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One of the first DIY automotive repair tasks that I took as a teenager was a brake caliper replacement. I had a harrowing moment, where the brake line nut seized, and I thought that I might be ruining new brake lines. Thankfully, disaster was averted, and I didn’t have to do my first brake line flare until much later.
The trick with these brake line flaring kits is to get all of the parts lined up properly. If you don’t, you can create a crooked flute, and then nothing connects and seals properly. Brake lines have 1200+ PSI, so there isn’t a lot of forgiveness for shoddy work.
Ideally, you can flare your brake lines before mounting them onto the car with a vise-mounted flare kit. However, life is rarely ideal, and every time I’ve had to flare a brake line, it is because someone ruined it while trying to take it off of the caliper. As a result, I’m a fan of the kits that allow you to perform the flare while the line is still on the car.
The other thing is that flaring a brake line is one of those jobs that you hope to only do once in a while. As a result, you’ll be tempted to go for the cheapest flare tool.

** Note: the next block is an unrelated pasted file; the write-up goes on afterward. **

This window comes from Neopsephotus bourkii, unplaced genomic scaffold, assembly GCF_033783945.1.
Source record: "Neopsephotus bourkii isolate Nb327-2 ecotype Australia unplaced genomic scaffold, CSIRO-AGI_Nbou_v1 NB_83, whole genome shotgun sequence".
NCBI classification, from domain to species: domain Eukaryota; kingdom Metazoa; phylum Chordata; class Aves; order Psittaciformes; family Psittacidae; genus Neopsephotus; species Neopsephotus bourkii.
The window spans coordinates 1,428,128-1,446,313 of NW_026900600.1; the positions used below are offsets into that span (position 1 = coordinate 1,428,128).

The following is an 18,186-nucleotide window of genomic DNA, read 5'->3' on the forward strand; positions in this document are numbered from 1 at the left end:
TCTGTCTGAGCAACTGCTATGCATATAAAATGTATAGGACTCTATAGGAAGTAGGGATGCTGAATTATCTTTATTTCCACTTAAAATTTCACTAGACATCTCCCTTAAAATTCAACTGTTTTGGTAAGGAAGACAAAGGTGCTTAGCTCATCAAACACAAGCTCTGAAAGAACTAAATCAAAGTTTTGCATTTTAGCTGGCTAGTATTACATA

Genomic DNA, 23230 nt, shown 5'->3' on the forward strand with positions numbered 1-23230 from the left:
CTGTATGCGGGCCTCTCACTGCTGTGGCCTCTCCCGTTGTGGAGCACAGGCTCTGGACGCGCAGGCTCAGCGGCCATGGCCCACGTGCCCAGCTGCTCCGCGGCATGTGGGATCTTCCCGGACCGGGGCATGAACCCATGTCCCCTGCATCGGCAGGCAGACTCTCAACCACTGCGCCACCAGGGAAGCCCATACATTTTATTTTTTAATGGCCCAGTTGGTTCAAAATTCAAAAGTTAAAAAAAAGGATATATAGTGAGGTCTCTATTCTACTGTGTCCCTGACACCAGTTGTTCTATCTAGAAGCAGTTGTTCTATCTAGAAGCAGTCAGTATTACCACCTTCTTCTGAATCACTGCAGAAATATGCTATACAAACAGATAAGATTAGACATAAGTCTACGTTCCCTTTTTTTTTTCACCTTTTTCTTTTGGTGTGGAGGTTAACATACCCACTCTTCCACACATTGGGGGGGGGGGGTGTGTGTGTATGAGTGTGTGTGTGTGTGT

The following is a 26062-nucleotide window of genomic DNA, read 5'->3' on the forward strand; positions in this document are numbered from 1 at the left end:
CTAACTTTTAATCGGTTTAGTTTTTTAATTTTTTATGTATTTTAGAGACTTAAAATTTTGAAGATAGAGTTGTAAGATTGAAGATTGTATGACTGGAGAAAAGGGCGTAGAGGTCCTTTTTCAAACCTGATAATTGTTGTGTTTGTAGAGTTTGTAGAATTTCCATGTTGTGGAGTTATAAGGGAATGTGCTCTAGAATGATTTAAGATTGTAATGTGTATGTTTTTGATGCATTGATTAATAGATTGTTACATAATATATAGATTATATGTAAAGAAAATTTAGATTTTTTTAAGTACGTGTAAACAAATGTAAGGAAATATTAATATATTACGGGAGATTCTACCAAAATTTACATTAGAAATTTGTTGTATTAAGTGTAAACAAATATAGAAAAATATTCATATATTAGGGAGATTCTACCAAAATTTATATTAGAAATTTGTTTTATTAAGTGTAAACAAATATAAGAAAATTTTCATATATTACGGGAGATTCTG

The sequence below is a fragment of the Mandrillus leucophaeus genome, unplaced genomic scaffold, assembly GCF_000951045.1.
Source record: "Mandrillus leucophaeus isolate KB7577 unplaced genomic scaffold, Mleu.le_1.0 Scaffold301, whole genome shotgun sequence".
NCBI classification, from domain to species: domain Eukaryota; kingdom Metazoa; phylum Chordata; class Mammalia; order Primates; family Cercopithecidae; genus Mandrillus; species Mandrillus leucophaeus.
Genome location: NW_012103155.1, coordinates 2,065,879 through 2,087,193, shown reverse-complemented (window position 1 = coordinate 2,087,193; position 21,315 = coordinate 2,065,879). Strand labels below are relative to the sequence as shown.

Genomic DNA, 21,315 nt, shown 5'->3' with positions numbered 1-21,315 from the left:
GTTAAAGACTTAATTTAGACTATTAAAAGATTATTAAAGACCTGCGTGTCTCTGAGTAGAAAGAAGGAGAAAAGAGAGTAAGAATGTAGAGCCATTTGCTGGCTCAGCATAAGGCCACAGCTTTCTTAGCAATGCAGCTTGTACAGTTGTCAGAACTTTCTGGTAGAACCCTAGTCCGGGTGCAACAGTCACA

Going for the less expensive option will inevitably lead to poor flares and hours of extra work as you cut and re-flare the line, trying to get a perfect, non-leaking seal. It’s worth spending the extra $40 or so to get a tool that will do the job correctly the first time. After all, you are already saving hundreds of dollars by performing the job yourself. What is an extra $30 on a better quality tool?
Cheap Flare Tools
The most common flare tools are the ones that have a holding device for the line, and a small punch that creates the flared end.
The challenge is that this punch will “swim around” and that getting a perfectly aligned flute is almost impossible.